Our rental really was going well for a while there. We payed our rent every month. We cleaned the house for inspections. Then I felt the urge for an indoor furry friend and chose one with destructive qualities hidden behind the floppy ears. Winter Joy. But we never say the ‘Joy’ part because that just isn’t an appropriate name for her. I convinced the real estate agents that rabbits really were so very small and docile they couldn’t harm a fly, wouldn’t make a noise, and that she would be supervised at all times. {I believed all I wrote at that time}. She soon decided that bathroom door, kitchen skirtings, borrowed books, furniture, cords.....and worst of all, flawless curtains were more satisfactory foods than hay and carrot. She is the craftiest of creatures and sneaks out unawares to do her naughties.  Oh the mortification!!
The first time we had a couple in for dinner – well that was awkward. The meal was really not as good as hoped, we dished up by slopping food all over the plate and table, and I forgot to offer them drinks because I was so busy talking. Still trying to figure out how to be a hostess, it’s really must be something you learn. I have found a couple of “absolutely delicious recipes on the internet” as I told Ben, and with huge enthusiasm tried to cook them. When Ben sits there silently and then says, “It’s interesting,” I know there is something wrong. Disgusting. A burnt tea towel here and there, me dropping everything, and the oven left on overnight twice.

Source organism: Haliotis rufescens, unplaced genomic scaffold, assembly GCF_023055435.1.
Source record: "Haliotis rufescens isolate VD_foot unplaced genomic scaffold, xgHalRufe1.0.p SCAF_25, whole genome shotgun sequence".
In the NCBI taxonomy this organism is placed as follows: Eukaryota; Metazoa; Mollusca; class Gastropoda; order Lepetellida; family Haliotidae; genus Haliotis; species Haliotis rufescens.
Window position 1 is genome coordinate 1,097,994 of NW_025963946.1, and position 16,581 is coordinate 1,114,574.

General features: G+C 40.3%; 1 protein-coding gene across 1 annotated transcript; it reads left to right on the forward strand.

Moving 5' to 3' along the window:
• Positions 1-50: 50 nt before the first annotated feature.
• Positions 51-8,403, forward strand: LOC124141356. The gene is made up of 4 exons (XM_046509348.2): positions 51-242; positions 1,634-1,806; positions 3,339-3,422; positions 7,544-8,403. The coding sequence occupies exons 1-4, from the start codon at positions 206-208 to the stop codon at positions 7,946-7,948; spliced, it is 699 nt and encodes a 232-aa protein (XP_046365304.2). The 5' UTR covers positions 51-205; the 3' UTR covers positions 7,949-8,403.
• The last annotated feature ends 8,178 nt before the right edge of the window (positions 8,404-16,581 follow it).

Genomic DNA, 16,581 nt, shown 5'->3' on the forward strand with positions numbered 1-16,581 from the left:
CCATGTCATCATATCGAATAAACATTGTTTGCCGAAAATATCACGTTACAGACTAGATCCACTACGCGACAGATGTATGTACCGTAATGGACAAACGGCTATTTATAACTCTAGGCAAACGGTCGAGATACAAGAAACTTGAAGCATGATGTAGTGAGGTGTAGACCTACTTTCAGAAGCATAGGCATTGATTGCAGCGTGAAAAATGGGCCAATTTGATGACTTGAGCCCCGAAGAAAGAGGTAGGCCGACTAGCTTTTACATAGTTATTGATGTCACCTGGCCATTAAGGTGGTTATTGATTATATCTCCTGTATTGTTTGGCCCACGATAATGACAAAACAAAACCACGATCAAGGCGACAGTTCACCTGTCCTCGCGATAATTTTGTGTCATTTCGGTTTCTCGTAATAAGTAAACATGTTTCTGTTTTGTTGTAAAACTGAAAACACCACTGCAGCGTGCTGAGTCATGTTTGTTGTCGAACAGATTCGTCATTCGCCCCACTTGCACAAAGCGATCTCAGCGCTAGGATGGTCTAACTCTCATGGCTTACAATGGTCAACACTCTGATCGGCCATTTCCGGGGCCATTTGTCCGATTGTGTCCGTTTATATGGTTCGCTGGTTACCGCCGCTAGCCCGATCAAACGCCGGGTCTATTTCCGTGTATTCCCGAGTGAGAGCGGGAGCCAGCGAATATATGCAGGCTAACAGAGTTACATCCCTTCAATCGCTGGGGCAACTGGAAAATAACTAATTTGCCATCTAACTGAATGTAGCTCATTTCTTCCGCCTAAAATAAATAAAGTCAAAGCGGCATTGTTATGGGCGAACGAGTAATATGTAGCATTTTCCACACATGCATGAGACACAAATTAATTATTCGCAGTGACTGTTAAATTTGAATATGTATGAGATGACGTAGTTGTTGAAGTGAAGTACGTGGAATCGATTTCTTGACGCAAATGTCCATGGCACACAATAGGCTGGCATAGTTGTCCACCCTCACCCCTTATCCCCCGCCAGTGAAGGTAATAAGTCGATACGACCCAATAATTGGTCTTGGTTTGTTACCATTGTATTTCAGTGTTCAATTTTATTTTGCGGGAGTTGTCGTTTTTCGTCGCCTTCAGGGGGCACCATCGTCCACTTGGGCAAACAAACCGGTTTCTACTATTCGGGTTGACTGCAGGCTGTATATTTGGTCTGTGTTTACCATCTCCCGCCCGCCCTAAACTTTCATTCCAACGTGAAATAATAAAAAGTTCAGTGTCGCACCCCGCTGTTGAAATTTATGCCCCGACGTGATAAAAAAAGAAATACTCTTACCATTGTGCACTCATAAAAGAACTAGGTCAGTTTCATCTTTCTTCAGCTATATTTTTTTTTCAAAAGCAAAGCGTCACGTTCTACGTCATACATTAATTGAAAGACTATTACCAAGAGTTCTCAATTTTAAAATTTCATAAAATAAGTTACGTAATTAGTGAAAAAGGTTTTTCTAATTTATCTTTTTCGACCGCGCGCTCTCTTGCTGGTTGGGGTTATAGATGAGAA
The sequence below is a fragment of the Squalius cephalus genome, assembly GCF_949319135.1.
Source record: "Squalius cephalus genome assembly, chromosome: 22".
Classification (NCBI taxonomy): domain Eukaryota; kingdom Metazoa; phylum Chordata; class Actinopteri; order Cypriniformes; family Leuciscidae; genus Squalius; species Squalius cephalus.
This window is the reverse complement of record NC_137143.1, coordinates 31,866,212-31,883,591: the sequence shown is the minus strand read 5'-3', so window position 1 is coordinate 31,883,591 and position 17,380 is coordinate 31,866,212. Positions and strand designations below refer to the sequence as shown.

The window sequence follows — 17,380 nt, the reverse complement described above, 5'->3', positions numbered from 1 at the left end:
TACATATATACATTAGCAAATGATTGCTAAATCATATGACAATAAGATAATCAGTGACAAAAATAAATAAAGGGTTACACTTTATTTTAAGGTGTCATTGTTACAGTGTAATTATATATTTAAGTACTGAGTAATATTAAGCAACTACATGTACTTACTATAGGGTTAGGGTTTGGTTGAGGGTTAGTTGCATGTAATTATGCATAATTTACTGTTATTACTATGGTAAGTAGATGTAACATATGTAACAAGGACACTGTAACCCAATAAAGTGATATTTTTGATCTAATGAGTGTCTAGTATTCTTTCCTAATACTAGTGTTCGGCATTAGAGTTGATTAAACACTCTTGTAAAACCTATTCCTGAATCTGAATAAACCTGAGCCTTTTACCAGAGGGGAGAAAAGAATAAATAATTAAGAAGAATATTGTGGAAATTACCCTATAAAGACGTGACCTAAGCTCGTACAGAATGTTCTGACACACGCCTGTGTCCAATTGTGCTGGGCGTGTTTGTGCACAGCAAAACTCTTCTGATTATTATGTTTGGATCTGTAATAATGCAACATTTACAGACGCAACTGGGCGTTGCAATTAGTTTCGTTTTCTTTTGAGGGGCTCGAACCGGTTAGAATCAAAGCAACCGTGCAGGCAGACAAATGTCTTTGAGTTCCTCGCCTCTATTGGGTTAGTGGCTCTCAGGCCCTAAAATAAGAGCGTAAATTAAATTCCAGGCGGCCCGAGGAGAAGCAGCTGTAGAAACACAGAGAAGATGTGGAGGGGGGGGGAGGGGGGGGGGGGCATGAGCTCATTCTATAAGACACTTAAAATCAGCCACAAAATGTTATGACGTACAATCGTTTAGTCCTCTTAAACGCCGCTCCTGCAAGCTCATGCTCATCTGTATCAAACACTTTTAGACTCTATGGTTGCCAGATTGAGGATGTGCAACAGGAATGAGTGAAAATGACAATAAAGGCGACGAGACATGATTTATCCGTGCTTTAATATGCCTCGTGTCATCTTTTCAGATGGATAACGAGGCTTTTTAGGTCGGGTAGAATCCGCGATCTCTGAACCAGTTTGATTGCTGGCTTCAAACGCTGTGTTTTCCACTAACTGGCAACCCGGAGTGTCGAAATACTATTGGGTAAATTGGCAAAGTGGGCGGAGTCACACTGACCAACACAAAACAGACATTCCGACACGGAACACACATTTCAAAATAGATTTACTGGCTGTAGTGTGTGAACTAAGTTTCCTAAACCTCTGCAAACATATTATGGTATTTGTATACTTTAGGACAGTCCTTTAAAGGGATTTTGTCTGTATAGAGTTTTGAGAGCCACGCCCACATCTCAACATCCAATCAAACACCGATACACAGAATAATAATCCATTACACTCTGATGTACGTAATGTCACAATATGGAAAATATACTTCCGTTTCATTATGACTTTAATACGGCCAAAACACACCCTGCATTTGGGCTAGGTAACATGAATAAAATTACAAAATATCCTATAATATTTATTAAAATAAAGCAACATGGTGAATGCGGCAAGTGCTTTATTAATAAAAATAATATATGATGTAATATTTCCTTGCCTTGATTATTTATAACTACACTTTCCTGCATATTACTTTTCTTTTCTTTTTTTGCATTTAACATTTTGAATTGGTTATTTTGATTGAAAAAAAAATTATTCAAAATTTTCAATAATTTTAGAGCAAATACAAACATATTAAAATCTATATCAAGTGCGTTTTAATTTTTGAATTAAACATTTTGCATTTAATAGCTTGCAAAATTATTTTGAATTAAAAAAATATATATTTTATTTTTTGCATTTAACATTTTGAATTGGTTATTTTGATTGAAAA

Other incidents include the gardener who gave me an earful about my overgrown garden (when I was so sick and didn’t know that tenants had to garden).....and my resultant crying in the bathroom to hide from him. Feeling awfully uncomfortable when we stayed in our first hotel, with no idea what to do - We were so out of place. Never knowing what to write to official people and friends when it comes to tricky issues.
The amount of times I’ve wanted to curl up in a ball and come out a few years later when all has been forgotten is uncountable! It’s all incredibly complicated; every new situation I feel like I’m drowning. Ben says this to me when I am overwhelmed by how complex it all is:
Firsts are always hard, but seconds are better.
And it’s true. We haven’t had a car mistake for ages, or a bad meal...I’m practicing the hostess thing. I’m gradually (as in, handicapped snail pace) learning not to take people’s comments personally. Every time we have a 2nd or a 3rd chance at something it’s ever so slightly better than that first mind shuddering time. And sometimes we get past our embarrassment and just laugh it off which definitely alleviates some pain.  
The other wise thing that Ben reminds me of when I am in one of my, “I wish I was a little girl” moods is that if I were a little girl, I couldn’t live with the man I love, or have adult relationships, or enjoy responsibilities. I’m not in Neverland, and when I am in rational unmortified state, I do truly like being a grown up. Never ever give up!